The Marine Corps has moved swiftly to integrate women into the infantry. While no women have successfully completed the infantry training courses, 12 are now enrolled in the enlisted course in North Carolina. Earlier this year, 10 women enrolled in the infantry officers training course in Virginia, but for a variety of reasons, none completed it.
The Navy also recently set in motion plans to open up jobs with riverine units, which have traditionally been limited to men.
Wright spoke on Oct. 29 at a conference in Washington about diversity. Sen. Ben Cardin, D-Md., who was also at the conference, said Congress will closely oversee the integration of women into combat jobs to ensure that overall standards are not lowered.
“For the history of the military, those standards have been determined by males,” Cardin said at the conference. “There will be changes — maybe men should feel more threatened than women.”
Ultimately, Wright said, expanding the role of women in the military will improve readiness.
“We talk about diversity in the terms of race and gender and ethnicity, but it is much more than that in my mind,” she said. “It is diversity of thought, of ability, of background, of culture and of skills. Not just who you are or what religion you come from or the color of your skin but your thought process, how you grew up, what you can add to the greater good because of your background.”
[Nobody should care where your gonads are geographically located -if you can get the job done- right? -R]
Evening Quickie #soldierporn: Danger Zone Traffic Cop.
Aviation Boatswain’s Mate 2nd Class Austin Moore directs an AV-8B Harrier II with the 13th Marine Expeditionary Unit (MEU) before it takes off from the flight deck aboard the amphibious assault ship USS Boxer (LHD 4). Boxer is the flagship for the Boxer Amphibious Ready Group and, with the embarked 13th Marine Expeditionary Unit, is deployed in support of maritime security operations and theater security cooperation efforts in the U.S. 5th Fleet area of responsibility.
(U.S. Navy photo by Mass Communication Specialist 3rd Class Brian Jeffries, 23 OCT 2013.)
Appreciation ceremony highlights Pacific deployment.
[Left] Australian Defence Force 1st Brigade Commander Brig. Gen. John Frewen receives a traditional tais, or scarf, from Timor-Leste Defense Force (F-FDTL) Capt. Vitorino Soares during an appreciation ceremony for Sapper 13 participants.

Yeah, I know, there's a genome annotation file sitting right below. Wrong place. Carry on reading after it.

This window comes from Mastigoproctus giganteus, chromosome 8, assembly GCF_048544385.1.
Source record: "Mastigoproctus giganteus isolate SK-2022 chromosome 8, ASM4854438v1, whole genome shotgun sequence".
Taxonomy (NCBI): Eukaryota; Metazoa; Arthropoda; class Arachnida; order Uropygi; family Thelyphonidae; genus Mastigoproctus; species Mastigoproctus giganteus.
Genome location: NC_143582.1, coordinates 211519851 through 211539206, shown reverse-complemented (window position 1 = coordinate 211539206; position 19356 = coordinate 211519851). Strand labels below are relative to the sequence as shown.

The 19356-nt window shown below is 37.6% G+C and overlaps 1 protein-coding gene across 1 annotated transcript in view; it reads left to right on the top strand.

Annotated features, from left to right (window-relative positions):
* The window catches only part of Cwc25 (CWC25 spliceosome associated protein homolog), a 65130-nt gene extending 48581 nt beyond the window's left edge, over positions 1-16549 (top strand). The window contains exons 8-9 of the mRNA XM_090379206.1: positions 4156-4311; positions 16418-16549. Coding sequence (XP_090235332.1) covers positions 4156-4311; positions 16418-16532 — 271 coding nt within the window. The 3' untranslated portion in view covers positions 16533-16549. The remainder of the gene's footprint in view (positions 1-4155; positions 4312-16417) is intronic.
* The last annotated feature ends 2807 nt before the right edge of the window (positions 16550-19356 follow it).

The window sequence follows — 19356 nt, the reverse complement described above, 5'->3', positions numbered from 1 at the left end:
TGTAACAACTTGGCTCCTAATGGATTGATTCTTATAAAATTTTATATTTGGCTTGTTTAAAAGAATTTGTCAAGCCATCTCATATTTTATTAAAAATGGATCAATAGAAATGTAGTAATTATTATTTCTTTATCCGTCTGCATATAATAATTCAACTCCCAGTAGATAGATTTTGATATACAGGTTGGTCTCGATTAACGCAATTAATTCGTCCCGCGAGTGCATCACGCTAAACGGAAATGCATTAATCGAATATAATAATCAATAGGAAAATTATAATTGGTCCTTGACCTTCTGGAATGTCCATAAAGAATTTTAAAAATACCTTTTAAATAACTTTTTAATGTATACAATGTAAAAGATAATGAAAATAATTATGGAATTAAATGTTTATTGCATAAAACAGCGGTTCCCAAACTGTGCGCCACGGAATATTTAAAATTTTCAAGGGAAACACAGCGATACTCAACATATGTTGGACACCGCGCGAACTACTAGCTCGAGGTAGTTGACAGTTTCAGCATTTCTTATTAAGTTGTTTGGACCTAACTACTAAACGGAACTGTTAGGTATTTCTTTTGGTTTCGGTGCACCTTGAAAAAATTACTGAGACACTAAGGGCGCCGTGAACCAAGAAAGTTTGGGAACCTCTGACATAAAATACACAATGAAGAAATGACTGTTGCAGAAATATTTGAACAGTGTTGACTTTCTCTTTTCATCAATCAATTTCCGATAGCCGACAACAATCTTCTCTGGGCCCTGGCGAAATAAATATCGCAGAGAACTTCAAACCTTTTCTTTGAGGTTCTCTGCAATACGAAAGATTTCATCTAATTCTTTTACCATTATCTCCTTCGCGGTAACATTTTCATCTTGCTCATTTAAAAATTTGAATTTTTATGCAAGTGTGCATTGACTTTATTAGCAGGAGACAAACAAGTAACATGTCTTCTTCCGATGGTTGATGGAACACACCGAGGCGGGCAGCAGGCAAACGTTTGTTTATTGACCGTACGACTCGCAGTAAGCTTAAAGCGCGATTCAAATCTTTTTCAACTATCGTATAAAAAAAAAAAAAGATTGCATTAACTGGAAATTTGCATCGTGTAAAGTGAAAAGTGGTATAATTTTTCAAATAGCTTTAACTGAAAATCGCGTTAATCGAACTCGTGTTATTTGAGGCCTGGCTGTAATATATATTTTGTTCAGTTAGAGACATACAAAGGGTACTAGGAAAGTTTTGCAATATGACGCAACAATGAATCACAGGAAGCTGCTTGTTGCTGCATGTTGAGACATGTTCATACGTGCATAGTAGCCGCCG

[Right] Australian Defence Force 1st Brigade Commander Brig. Gen. John Frewen exchanges command coins with Timor-Leste Defense Force (F-FDTL) 2nd Lt. Alfares Gil following an appreciation ceremony for Sapper 13 participants.
Royal Australian Engineers, U.S. Navy Seabees from Naval Mobile Construction Battalion (NMCB) 3, and engineers from the U.S. Marine Corps’ 9th Engineering Support Battalion and F-FDTL teamed up to build a new school, outside bathroom facility, kitchenette and playground for the local Duyung suko, or neighborhood, in the Metinaro district of Dili.
Sapper 13 is the first exercise of its kind ever executed in Timor-Leste. During the 28-day exercise, the joint team shared construction techniques and increased interoperability between the three countries. Seabees from NCMB 3 are also deployed to Timor-Leste to execute engineering civic assistance projects, conduct formal training with the host nation and perform community relations events to help enhance shared capabilities and improve the country’s social welfare.
One of the first battalions commissioned during World War II, NMCB 3’s legacy stands strong in its ability to build and fight anywhere in the world as either a full battalion or as a group of autonomous detachments, simultaneously completing critical engineering and construction missions. For this deployment, NMCB 3 has split into nine details to perform critical construction projects in remote island areas such as Timor-Leste, Tonga, Cambodia and the Philippines. The teams will also conduct operations in Atsugi, Yokosuka and Okinawa, Japan; Chinhae, Republic of Korea and China Lake, Calif. The Naval Construction Force is a vital component of the U.S. Maritime Strategy. They provide deployable battalions capable of providing disaster preparation and recovery support, humanitarian assistance and combat operations support.